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Hair Growth Goals: Why isn't my hair growing?

Updated: Sep 1, 2019

If you ask me about hair growth my first question to you will be “tell me about your health and lifestyle habits first”. Simply put, hair is a great way to get deeper insight into someone’s health. As a primary care physician, often times one of the first complaints that I receive from patients include concerns on their stunted hair growth, thinning hair, or hair breakage. People fail to realize that disease can at times manifest itself in your hair’s appearance.

For those focused on hair goals, my primary suggestion to you is to take a quick inventory of your health. As much as genetics are important to the hair conversation, maintaining a healthy lifestyle is equally important. One cannot bypass the steps to wellness and still expect their hair to grow. Here are some pointers to help with your goals:   


HEALTH STATUS.

Are you healthy? Routine health check ups are key to answering this question. The expectation is that a person who is up to date on their care has been staying on track with their preventive screenings, labs have been otherwise fairly normal, and they have optimized their health status. You are functioning at your best. Health conditions such as obesity, anemia, thyroid disorders, infections, autoimmune conditions, and more all can have significant impacts on hair growth and appearance. Medications can also play a part in hair loss and that state of your hair. The bottomline is you need to be up-to-date with your health status and make sure you have no undiagnosed medical conditions that need to be managed. So check in with your doctor and be sure to share with them any recent or dramatic changes seen with your hair.




DIET.

Ok, hear me out. Explain to me how you expect to see hair growth if your diet is far from balanced and nutritious. The math has to add up. Remember your hair follicles have a required blood supply system and need to be getting enough blood flow and nutrients to flourish. The phrase “you are what you eat” applies to our overall appearance, including hair. Our diet requirements include a balance of the vitamins and nutrients needed to have positive effects on the cells in our bodies. Diets low in protein and iron have been shown to cause hair loss. Don’t put off revamping your diet especially if you have feel tired, sluggish, had difficulty concentrating, among other symptoms.. You may be deficient in nutrients and its showing through your hair.  It’s time to be intentional about what you eat.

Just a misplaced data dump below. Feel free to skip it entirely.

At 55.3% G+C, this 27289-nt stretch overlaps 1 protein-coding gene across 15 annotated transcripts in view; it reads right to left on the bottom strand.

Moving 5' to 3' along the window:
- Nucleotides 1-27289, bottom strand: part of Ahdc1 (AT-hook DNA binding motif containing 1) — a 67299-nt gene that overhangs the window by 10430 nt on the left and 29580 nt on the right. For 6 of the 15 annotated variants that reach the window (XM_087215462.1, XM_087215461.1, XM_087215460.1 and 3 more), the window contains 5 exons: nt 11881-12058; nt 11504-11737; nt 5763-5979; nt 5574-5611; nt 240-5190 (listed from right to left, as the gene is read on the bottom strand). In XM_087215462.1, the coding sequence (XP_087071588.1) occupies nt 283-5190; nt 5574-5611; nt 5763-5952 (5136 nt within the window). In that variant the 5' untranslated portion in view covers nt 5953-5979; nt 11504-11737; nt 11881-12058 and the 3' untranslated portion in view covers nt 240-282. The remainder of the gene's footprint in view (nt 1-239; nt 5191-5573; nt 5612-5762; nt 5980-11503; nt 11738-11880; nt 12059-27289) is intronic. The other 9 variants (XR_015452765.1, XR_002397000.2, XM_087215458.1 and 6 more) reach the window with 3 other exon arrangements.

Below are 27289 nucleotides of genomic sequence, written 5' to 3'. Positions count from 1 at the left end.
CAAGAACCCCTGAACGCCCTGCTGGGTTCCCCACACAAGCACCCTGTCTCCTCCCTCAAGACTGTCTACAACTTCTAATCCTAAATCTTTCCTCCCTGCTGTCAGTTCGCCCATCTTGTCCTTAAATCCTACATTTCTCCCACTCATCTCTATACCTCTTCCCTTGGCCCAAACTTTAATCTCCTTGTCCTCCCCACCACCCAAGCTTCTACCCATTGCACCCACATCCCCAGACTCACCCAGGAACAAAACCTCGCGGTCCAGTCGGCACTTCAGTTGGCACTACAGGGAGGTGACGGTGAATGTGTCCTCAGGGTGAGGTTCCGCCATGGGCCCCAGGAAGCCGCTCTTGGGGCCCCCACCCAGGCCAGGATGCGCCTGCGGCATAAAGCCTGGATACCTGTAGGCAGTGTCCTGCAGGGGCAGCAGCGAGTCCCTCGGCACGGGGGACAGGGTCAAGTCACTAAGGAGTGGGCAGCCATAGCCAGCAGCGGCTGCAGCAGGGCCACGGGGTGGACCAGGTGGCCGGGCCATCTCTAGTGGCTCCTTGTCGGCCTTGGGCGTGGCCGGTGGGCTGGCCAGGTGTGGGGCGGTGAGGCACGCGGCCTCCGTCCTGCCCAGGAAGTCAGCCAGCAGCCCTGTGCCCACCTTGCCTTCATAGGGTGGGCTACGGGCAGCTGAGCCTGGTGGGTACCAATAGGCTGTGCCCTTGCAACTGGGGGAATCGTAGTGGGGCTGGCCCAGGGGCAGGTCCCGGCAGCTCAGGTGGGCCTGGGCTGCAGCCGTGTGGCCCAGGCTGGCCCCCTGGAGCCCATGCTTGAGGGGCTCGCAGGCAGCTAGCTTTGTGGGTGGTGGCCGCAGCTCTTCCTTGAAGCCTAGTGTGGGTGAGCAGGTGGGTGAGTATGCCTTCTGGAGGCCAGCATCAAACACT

EXERCISE.

Now, let’s not all run and get a gym membership just yet. Exercise does not improve hair growth DIRECTLY. But exercise has been shown to improve overall health in general. There was a recent update to exercise guidelines that aimed to reemphasize why staying active is so beneficial to health. This component helps with the first point previously mentioned regarding overall health status. Despite having detailed recommendations of 150 minutes of aerobic activity a week. Only about a quarter of the US population has been keeping up with this. Even with knowing that such activities, improve circulation, digestion, cognition and more. Remember this is about more than hair strand health. Being healthy on all fronts impacts everything. Keep in mind getting active doesn’t have to be boring too!  Take the time to think about how you can get creative with exercise. What activities do you enjoy?



WATER INTAKE.

Your body depends on water to survive. Some of the associated health benefits of water include: getting rid of wastes through urination, perspiration and bowel movements, keeps your temperature normal, lubricates and cushions joints, and protects sensitive tissues. The National Academies of Sciences, Engineering, and Medicine determined that an adequate daily fluid intake is about 15.5 cups (3.7 liters) of fluids for men and about 11.5 cups (2.7 liters) of fluids a day for women, which is 125 oz and 92 oz respectively. Dehydration does stunt hair growth! This causes your hair to become dry, brittle which ultimately promotes breakage. Signs of chronic dehydration include frequent headaches, difficulty concentrating, dry skin, and decreased endurance with activity. A helpful tip I often share with patients is to keep a water bottle with you whenever you can and in your frequently visited locations: work, office desk, your bag, car, etc. Make reaching for water extremely convenient to help with maintaining adequate hydration.



To end, any hair regime that fails to promote establishing a healthy lifestyle first and foremost is a setup for failure. Our outer appearance is a reflection how well we take care of ours bodies. Before getting specific about hair products and techniques, get healthy first and for the stake of those textured strands!

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